- Associated Press - Thursday, September 3, 2015

COLUMBIA, S.C. (AP) - South Carolina veterans who were prisoners of war during World War II received state medals Thursday for their time in captivity.

In a ceremony at the Statehouse, Gov. Nikki Haley and Adjutant General Robert Livingston presented medals to 12 veterans ranging in age from 88 to 97, the son of a WWII veteran, and the widows of seven former POWs.

They were the first recipients of the South Carolina Prisoner of War Medal created by the Legislature.

“They are heroes, not for the time that they served, but for life,” Haley said. “South Carolina will forever be grateful for your service.”

The ceremony paused for an impromptu singing of “Happy Birthday” for Col. Chester Hackett of Columbia, who turned 96 on Thursday. The pilot spent a year as a German prisoner of war after his plane was shot down during a bombing mission to Poland. Having no parachute, he and two others crashed in a wheat field. One didn’t survive, he said.

“After dropping my bombs, I got hit right away. It knocked all four engines out,” he said, noting it was his 24th mission. “The Germans met us with shotguns and rifles. They watched us come down.”

The award was created last year by unanimous votes in both the House and Senate. The law, signed by Haley in June 2014, allows the governor to present the award to South Carolina residents who are on federal POW lists.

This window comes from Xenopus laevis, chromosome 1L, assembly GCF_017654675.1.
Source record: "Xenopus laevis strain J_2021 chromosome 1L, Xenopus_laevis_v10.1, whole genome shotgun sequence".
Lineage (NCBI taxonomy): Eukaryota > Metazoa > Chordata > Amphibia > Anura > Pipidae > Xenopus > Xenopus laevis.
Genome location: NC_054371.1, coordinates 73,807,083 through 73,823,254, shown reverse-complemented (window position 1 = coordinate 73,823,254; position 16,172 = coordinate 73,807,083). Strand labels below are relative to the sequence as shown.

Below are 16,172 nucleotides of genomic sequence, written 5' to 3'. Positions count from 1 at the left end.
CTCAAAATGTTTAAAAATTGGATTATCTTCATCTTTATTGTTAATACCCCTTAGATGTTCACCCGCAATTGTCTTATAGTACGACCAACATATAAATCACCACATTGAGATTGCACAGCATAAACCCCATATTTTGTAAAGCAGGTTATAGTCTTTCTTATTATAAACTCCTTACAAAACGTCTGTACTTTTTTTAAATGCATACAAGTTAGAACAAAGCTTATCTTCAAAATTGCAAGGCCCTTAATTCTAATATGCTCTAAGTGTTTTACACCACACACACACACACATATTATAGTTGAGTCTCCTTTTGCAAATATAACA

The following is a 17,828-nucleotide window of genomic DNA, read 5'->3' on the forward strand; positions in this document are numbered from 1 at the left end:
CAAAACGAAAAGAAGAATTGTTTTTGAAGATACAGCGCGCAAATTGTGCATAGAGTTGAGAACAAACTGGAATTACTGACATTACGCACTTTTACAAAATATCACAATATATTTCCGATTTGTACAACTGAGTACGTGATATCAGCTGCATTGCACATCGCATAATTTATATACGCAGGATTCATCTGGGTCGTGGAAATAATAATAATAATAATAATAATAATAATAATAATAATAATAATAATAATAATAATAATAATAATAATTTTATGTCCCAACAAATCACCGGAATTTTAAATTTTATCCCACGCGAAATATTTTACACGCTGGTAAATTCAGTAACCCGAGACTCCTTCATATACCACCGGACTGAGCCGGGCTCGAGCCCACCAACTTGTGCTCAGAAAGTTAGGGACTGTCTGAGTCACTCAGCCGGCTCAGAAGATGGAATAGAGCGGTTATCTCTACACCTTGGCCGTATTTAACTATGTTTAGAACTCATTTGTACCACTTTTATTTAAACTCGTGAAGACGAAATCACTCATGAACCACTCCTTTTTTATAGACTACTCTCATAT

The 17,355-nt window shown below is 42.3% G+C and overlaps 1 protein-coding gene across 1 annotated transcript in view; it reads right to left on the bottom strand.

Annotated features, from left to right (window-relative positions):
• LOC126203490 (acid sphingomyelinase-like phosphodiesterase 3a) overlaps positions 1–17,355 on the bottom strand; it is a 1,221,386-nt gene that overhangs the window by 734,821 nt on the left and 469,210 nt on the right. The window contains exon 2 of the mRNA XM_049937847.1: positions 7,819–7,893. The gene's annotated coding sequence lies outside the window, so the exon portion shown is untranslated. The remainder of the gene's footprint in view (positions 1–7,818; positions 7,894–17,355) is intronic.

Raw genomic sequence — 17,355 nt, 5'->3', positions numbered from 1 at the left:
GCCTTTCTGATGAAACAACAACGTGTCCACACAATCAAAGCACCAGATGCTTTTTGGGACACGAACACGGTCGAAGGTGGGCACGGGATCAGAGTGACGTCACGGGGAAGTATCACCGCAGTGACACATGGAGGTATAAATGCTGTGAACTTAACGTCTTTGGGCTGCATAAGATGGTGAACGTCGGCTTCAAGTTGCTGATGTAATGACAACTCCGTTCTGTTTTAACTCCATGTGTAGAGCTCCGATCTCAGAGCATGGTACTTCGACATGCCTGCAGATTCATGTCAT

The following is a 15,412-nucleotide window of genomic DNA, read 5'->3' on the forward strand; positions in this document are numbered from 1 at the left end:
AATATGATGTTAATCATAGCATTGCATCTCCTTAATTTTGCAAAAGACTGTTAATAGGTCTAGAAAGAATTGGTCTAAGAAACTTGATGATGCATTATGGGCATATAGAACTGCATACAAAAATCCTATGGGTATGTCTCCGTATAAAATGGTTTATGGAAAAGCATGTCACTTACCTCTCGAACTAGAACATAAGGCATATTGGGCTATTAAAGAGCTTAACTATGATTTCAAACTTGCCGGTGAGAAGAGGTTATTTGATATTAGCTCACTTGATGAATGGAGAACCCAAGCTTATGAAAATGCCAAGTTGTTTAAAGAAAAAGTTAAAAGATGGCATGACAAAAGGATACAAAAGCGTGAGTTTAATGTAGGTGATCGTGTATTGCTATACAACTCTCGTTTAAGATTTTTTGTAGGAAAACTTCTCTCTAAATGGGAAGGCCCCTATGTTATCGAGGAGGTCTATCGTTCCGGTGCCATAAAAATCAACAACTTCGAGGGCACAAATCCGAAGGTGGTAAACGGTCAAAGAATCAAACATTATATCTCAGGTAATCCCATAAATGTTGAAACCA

Sponsoring Sen. Wes Hayes, R-Rock Hill, said the state needed to recognize their service too.

Driving the effort was T.J. Martin of York, an Army veteran who spent 2 ½ years as a POW during the Korean War - 13 months of that in confinement. Martin, who’s worked with federal and state prisoner of war groups, said he felt it imperative that the WWII veterans should be honored by their state as soon as possible. He said his list of WWII prisoners of war living in South Carolina used to be in the hundreds.

“They will not be here 10 years from now,” he said.

Other WWII veterans honored in the ceremony:

- Robert Dunbar, 94, of Charleston, a prisoner for nine months.

- Jack Moak, 93, of Columbia, 21 months.

-Ernest Jenkins, 97, of Charleston, 16 months.

-Lou Fowler, 91, of Columbia, 16 months.

-James Gatch, 92, one year. The award was accepted by his son Charles Gatch.

-Emerson Roberts, 92, of Columbia, 11 months.

-Paul Hollen, 92, of Mount Pleasant, six months.

-Claud Young, 92, five months.

-Bill Pebley, 88, of Little Mountain, four months.

-Pete Wylie, 91, of Columbia, four months.

-Paul Luckadoo, 93, of Fort Mill, 10 months.

-Reginal Salsbury, 90, nine months.

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